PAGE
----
Give rise to/lead to the formation of

Albertovna

Senior Member
Russian - Russia
Hello friends,

Could you help me with this?

(1) Interaction between carbonate–chloride melts and the silicate mantle rocks leads to the formation of the second phase of carbonate–silicate melts (source: my translation).
(2) Interaction between carbonate–chloride melts and the silicate mantle rocks gives rise to the second phase of carbonate–silicate melts (source: my translation).

Which one sounds "better" to you? I think the expressions in bold are very close synonyms, but I may be mistaken.


 
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  • smorodina

    Senior Member
    UK
    Russian
    I'd go for the latter.

    <Comment on deleted exchange removed by moderator>
     
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    smorodina

    Senior Member
    UK
    Russian
    Oh, no, I don't think that at all...

    I think the both are synonymous, and if I had to choose, I'd choose the 'formation'...
     

    Tazzler

    Senior Member
    American English
    In my opinion it's to imagine a "phase" being formed. I would say "leads to." Perhaps you should post the original in the Russian forum.
     

    Tazzler

    Senior Member
    American English
    I just don't think that "phases" can be created. I don't think there's a difference between "lead to the formation of" and "give rise to." They mean the same thing. I think phases can take place in a temporal order, so that's why I suggested you say "leads to." I hope more people express their opinions about this.
     

    sendintheclowns

    Senior Member
    Norwegian
    Hello friends,

    Could you help me with this?

    (1) Interaction between carbonate–chloride melts and the silicate mantle rocks leads to the formation of the second phase of carbonate–silicate melts (source: my translation).
    (2) Interaction between carbonate–chloride melts and the silicate mantle rocks gives rise to the second phase of carbonate–silicate melts (source: my translation).

    Which one sounds "better" to you? I think the expressions in bold are very close synonyms, but I may be mistaken.


    If the word "phase" refers to a part of a process, I think I would have written:

    Interaction between carbonate–chloride melts and the silicate mantle rocks leads to the second phase of carbonate silicate melt formation.

    But I suppose a phase in chemical terms could also mean a particular sub-structure (a different crystal form or something like that), in which case either sentence seems good to me.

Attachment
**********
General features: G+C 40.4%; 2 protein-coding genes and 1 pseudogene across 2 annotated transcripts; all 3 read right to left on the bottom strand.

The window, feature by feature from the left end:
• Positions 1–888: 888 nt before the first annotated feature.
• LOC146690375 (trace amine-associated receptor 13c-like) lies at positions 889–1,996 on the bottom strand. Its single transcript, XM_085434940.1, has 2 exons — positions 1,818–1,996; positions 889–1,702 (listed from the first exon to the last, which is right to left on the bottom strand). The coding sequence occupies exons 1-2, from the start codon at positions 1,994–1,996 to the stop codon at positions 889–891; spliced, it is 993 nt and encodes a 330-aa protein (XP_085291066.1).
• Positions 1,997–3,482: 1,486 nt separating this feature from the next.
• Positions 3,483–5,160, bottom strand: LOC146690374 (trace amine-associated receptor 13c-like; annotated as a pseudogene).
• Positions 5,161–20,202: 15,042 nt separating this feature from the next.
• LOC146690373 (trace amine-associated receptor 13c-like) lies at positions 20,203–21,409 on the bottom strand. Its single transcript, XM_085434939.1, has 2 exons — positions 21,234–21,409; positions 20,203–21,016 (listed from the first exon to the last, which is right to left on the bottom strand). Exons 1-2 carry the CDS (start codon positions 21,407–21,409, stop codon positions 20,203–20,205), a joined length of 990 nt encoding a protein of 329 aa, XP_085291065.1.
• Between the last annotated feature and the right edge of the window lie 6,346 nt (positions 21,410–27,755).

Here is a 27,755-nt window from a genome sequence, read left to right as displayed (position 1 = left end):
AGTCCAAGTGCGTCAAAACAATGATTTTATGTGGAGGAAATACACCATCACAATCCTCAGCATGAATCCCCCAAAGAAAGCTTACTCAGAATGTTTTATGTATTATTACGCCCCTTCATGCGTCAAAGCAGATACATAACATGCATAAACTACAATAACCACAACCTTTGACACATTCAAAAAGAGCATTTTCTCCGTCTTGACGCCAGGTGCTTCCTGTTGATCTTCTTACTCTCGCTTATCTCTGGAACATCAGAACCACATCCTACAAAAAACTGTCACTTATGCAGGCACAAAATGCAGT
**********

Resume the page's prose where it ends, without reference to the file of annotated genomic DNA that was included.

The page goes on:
sendintheclowns

    Senior Member
    Norwegian
    Here, the word "phase" means "substructure", not "stage in a process." "Melt" is a noun, "something molten."
    In that case, I think either sentence is good. However, there might be a subtle difference:

    (1) Interaction between carbonate–chloride melts and the silicate mantle rocks leads to the formation of the second phase of carbonate–silicate melts (source: my translation).

    This I interprets as that the interaction causes the formation of the second phase, but is not necessarily the source of the material in the second phase ITSELF. (Although it COULD be) There could be multiple steps involved.

    (2) Interaction between carbonate–chloride melts and the silicate mantle rocks gives rise to the second phase of carbonate–silicate melts (source: my translation).

    In this sentence, it seems that it is the interaction between...etc ITSELF that turns into the second phase, perhaps more directly than the first case.

    However, as I said, to me this is a very fine point, and either one makes perfect sense.


     

    Tazzler

    Senior Member
    American English
    Here, the word "phase" means "substructure", not "stage in a process." "Melt" is a noun, "something molten."
    Okay. Sorry for not understanding you. Science is not my forte. If it's something concrete then sentence two would be my choice because "lead to the formation of" is clunky. I still recommend asking in the Russian forum, though, just so we can see the original.
     
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